On October 8, 2015, California Governor Jerry Brown signed the California Electronic Communications Privacy Act (CalECPA) into law. This law basically prevents the government from accessing private electronic communications or electronic data without a warrant, subpoena or wiretap order, or without consent of the appropriate individual. State Senator Mark Leno explained the impetus for seeking to pass this legislation: “For what logical reason should a handwritten letter stored in a desk drawer enjoy more protection from warrantless government surveillance than an email sent to a colleague or a text message to a loved one?” Kim Zetter, “California Now Has the Nation’s Best Digital Privacy Law,” WIRED Magazine, Oct. 8, 2015.
As the Electronic Frontier Foundation summarized, “CalECPA protects Californians by requiring a warrant for digital records including emails and texts, as well as a user’s geographical location.” Dave Maass, “Victory in California! Gov. Brown signs CalECPA, Requiring Police to Get a Warrant Before Accessing Your Data,” Electronic Frontier Foundation, Oct. 8, 2015.
The law focuses on two kinds of data sets: “electronic communication information” and “electronic device information.” 2015 Cal. Stat. Ch.651.
“Electronic Communication Information” is
any information about an electronic communication or the use of an electronic communication service, including, but not limited to, the contents, sender, recipients, format, or location of the sender or recipients at any point during the communication, the time or date the communication was created, sent, or received, or any information pertaining to any individual or device participating in the communication, including, but not limited to, an IP address. Electronic communication information does not include subscriber information as defined in this chapter.
“Electronic Device Information” is
any information stored on or generated through the operation of an electronic device, including the current and prior locations of the device.
Under this new statute, law enforcement agencies cannot compel the “production of or access to electronic communication information or electronic device information . . . without a search warrant, wiretap order, order for electronic reader records or a subpoena issued pursuant under specified conditions, except for [defined] emergency situations.” Id. (Legislative Counsel’s Digest at (1)).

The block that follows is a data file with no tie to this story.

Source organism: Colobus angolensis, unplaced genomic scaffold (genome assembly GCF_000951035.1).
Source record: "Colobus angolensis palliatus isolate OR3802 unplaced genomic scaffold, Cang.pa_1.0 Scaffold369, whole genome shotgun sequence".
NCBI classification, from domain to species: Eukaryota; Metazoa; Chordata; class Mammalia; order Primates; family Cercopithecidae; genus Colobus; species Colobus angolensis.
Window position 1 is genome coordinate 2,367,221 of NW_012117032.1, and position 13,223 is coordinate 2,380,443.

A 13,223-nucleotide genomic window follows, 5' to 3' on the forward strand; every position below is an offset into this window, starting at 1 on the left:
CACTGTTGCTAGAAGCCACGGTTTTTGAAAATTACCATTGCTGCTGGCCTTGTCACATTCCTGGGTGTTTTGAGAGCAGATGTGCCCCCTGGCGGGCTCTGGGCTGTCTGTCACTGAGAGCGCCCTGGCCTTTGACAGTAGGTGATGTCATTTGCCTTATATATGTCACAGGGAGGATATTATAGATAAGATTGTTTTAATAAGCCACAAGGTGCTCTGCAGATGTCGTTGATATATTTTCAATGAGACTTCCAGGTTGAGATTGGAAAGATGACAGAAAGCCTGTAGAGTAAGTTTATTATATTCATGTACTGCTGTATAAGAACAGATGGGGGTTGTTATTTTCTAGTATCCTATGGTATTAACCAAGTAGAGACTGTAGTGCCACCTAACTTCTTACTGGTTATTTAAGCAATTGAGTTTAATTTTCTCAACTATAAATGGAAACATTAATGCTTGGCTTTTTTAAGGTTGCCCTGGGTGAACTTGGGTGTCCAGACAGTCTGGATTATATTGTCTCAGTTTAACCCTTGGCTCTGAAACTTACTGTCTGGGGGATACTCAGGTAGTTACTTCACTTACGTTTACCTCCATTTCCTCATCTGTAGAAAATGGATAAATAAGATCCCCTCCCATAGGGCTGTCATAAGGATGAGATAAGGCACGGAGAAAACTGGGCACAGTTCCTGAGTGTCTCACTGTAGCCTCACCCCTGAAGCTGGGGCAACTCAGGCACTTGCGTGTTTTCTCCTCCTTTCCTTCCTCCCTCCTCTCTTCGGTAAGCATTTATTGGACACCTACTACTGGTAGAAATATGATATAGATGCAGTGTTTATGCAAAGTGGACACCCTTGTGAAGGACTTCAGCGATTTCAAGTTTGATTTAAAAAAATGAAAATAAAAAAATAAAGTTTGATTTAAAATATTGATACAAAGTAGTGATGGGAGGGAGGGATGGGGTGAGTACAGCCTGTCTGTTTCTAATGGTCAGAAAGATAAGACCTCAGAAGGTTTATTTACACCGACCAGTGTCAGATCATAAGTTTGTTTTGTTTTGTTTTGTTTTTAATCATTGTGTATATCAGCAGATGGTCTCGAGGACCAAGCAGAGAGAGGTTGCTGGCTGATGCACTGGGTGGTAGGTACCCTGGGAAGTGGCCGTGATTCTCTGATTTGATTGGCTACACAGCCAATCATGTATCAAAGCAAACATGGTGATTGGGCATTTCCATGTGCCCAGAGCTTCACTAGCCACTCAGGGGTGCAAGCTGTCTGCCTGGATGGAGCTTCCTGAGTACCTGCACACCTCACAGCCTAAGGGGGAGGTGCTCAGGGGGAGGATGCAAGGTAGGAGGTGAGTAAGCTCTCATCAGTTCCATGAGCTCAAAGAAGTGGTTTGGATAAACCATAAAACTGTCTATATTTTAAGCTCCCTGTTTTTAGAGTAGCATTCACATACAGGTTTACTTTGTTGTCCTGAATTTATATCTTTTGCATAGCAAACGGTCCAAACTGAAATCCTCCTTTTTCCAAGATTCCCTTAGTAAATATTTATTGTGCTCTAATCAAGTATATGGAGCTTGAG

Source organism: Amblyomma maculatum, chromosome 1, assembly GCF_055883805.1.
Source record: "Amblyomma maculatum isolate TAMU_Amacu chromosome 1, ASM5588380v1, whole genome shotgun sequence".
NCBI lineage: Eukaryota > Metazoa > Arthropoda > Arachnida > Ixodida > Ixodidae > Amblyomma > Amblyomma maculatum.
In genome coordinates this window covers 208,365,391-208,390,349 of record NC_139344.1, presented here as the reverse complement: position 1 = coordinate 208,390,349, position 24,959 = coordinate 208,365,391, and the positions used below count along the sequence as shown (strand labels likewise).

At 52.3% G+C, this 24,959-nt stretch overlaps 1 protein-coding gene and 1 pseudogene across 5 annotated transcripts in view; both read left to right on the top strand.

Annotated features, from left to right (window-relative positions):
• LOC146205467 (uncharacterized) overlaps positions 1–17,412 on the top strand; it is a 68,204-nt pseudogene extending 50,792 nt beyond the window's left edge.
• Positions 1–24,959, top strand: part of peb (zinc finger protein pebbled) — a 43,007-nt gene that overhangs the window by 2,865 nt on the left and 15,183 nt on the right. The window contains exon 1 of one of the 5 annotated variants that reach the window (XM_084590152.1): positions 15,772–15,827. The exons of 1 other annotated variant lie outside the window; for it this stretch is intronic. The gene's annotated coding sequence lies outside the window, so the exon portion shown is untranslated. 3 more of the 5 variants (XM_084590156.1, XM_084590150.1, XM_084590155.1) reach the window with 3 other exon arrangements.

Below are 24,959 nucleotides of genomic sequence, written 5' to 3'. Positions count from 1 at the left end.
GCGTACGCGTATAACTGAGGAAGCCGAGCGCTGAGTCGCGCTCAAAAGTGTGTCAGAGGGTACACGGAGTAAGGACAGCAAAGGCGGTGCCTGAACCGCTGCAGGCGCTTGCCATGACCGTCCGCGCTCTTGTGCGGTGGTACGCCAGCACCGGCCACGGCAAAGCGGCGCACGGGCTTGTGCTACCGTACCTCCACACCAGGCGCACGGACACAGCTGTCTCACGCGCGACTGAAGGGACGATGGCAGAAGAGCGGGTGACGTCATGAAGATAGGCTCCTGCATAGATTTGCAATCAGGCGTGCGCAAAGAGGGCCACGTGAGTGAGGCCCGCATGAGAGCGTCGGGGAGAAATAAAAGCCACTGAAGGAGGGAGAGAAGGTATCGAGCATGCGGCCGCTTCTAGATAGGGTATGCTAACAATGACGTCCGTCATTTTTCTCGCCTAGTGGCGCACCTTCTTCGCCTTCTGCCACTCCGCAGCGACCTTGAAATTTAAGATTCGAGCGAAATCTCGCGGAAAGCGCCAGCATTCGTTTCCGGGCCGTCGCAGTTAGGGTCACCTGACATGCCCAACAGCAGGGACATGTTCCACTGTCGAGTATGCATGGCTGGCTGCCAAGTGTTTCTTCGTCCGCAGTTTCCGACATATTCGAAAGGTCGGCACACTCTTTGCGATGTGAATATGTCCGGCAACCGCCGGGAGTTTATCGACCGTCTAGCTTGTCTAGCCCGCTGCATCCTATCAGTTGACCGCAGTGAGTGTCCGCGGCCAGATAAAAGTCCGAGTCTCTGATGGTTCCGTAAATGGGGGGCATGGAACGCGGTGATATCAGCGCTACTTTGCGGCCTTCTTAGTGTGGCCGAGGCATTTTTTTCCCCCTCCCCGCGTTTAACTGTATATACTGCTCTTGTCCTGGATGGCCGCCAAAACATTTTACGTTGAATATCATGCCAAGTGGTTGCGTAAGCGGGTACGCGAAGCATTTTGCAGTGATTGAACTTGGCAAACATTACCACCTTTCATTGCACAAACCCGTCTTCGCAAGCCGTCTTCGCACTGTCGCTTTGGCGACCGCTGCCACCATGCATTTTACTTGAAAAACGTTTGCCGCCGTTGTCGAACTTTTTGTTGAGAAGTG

Any warrant for electronic information of either kind must do the following:
(1) Provide a specific description (“describe with particularity”) the information to be seized, including applicable time periods, the target individuals or accounts, the apps or services covered, and the types of information sought.
(2) Require that any information obtained due to the search warrant that is unrelated to the objective of the search warrant “shall be sealed and not subject to further review, use or disclosure without a court order.”
(3) Comply with other California and federal laws.
(4) Require that service providers that produce such information “verify the authenticity of the electronic information that it products” through an affidavit that complies with Section 1561 of the California Evidence Code.
The law also requires that the government agency MUST destroy the electronic information it receives pursuant to this process within a specified period of time, in general, “as soon as feasible after the termination of the current investigation and any related investigations or proceedings.” Id. (§ 1546.1(e)(2)). In most cases, this period is within ninety (90) days after the agency receives the information.
This law only applies in California, although Maine (Subchapter 10: Portable Electronic Device Content Information in 2013) and Utah (Location Privacy for Electronic Devices in 2014) passed similar legislation. Proponents of the California law have suggested that it be used to form the basis for similar legislation in other states.